With the need to avoid even the suggestion of inducement in studies on marketed drugs, economic incentives for post-approval
studies are significantly constrained. Therefore, convincing sites to participate in post-approval studies centers on understanding
what motivates a practice or hospital to participate in a study, as well as the barriers to participation, and then identifying
how to optimize study design and execution around both.
To Enroll or Not to Enroll
The primary motivating factors for post-approval investigators are based on the direct relevance of the study to the office
practice or hospital. The largest barrier is the fear of practice disruption and potential loss of productivity. The most
successful post-approval studies offer additional secondary gain to further offset that barrier. The secondary gain is not
economic, but rather, derived from such things as the pride of participation in a large and recognized study.
"Real-world doctors are busy and a Phase IV research study needs to grab their attention," says Tom Marshall, executive director
of the American Association of Neurological Surgeons. "The way to do that is through relevance and value," he says. Delivering
additional value to the sites is a strategic differentiator in recruiting for post-approval studies and to building networks
of investigators for comprehensive post-approval programs. A goal of a post-approval study, through design, execution, and
technology, should be to delight the sites.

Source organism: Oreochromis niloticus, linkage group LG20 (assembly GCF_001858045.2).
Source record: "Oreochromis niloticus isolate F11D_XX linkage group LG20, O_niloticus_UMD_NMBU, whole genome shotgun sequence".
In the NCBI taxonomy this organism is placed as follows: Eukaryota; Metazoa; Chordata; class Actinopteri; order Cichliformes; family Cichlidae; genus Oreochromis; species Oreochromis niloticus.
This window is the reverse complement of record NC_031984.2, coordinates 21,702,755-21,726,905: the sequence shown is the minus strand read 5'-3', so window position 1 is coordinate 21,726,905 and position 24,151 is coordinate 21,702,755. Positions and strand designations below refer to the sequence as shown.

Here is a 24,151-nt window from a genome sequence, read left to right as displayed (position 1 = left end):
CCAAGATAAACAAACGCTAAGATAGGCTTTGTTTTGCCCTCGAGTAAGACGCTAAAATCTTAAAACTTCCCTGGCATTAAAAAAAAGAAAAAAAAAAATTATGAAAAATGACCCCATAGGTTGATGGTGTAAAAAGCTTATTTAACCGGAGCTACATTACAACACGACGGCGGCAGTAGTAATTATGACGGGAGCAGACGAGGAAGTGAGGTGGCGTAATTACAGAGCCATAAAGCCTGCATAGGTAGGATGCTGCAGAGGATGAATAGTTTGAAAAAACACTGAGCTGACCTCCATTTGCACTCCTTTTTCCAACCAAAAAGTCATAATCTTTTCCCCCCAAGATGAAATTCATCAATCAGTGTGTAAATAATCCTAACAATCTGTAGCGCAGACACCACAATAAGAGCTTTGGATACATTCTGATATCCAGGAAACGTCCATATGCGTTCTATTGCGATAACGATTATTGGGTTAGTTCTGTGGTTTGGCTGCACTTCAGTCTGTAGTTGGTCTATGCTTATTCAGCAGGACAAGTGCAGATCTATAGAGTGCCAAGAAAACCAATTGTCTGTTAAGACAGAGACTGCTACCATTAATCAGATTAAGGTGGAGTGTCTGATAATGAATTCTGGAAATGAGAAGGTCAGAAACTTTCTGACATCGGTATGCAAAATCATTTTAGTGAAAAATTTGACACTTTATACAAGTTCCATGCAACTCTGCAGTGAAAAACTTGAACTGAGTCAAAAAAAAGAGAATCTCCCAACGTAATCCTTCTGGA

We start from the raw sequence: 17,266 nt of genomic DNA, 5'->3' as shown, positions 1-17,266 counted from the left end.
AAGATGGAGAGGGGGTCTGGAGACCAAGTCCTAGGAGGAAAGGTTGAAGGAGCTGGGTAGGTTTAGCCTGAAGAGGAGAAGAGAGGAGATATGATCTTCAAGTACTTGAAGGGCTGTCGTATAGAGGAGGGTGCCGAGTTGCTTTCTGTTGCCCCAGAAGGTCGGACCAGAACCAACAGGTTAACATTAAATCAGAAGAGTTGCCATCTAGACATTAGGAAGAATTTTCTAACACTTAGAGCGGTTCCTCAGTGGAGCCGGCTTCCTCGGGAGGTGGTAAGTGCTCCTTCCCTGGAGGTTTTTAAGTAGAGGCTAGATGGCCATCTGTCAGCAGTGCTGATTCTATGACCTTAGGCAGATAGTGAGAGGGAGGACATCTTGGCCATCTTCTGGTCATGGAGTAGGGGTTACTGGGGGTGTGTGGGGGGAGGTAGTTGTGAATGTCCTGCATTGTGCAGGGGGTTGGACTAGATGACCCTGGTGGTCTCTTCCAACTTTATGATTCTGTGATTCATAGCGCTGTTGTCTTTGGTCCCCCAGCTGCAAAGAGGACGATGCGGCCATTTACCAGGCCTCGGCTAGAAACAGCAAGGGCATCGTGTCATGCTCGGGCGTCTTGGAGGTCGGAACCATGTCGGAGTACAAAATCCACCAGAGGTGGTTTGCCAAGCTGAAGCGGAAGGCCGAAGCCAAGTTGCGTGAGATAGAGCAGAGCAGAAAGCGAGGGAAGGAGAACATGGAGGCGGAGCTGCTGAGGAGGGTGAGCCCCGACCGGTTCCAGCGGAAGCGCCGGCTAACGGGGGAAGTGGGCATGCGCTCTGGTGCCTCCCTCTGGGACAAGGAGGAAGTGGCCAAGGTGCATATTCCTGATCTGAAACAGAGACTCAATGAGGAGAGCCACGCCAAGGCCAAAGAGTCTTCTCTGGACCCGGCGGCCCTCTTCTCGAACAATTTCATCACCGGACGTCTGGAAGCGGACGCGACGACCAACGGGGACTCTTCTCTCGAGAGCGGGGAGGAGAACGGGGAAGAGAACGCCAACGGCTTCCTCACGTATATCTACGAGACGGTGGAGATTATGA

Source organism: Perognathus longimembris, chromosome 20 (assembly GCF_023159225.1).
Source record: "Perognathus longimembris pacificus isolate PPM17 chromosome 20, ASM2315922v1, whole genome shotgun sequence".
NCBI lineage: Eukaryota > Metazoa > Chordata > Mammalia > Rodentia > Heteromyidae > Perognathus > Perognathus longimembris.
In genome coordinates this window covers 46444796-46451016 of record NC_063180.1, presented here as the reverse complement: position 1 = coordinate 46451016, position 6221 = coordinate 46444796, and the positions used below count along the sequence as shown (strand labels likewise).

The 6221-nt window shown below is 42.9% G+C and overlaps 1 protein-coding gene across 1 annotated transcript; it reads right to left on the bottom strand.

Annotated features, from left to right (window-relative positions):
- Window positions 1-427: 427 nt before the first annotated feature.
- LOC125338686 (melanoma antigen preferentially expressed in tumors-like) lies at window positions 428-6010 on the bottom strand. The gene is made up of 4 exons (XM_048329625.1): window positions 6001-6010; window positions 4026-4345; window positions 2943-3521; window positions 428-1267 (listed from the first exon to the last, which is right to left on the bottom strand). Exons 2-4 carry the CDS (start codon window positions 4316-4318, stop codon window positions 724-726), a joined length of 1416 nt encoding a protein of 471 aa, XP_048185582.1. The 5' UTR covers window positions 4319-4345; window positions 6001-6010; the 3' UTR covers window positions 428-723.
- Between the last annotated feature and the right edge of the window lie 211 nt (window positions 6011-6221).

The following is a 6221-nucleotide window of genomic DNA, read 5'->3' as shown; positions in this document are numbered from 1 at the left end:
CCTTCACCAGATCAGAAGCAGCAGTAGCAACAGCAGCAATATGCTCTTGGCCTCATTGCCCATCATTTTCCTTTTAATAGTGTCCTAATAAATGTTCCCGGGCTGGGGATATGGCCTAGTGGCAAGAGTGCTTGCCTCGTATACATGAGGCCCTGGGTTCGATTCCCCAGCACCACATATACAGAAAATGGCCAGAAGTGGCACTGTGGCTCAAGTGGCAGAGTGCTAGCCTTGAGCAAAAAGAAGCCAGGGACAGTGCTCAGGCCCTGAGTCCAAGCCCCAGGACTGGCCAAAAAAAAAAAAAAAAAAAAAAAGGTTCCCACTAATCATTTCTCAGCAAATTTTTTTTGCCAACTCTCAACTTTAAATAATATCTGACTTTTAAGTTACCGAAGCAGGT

Most physicians and hospitals participate in post-approval studies because they are interested in the disease area and they
want to learn something from the study. A good post-approval study design is positioned around the relevancy needs of the
sites—these concerns should be the focus of the initial design phase. Not only should the design team include research advisors,
but representatives of the targeted clinical practice settings also need to take part.
To be relevant to a busy practitioner, the data should also be useful. In an article entitled "Practical Clinical Trials,"
which appeared in the Journal of the American Medical Association in 2003, Carolyn Clancy, MD, director of the Agency for Health Research and Quality, and other colleagues called upon both
industry and academia to design studies that would have practical relevance to clinical decision making. In addition, physicians
and hospitals have other uses for data, ranging from justifying their processes to third party payers to demonstrating quality
improvement. Having the ability to download their own portion of the dataset can also be a big differentiator for sites that
need their data for negotiations or their own research purposes. [See "Relevance"]
Keep it Simple
Convincing a site to participate in a post-approval study means convincing the doctor and the office staff that the program
will not impose undue burden, or distract or disrupt the office practice. Case report forms have to be streamlined; every
data element should be justified. Technology can greatly assist these tasks, but it has to be user-friendly, highly intuitive,
and geared toward research-naļ sites that are likely to use the systems on a limited basis.
"Electronic data capture [EDC] allows geographically diverse sites to manage their own data, which works well in the less-monitored
registry setting," says Karen Stein, MD, MPH, director, medical affairs, Sanofi-Aventis. "The advantage of EDC over individual
site databases is the cleaning, processing, digesting, and synthesis of a central database and the benchmarking standardized
and centralized data collection facilitates. One huge advantage of electronic data capture is the mobility of questionnaire
design, that is, individual responses can allow tailoring of subsequent questions, resulting in improved sensitivity and specificity
and far greater efficiency," she says.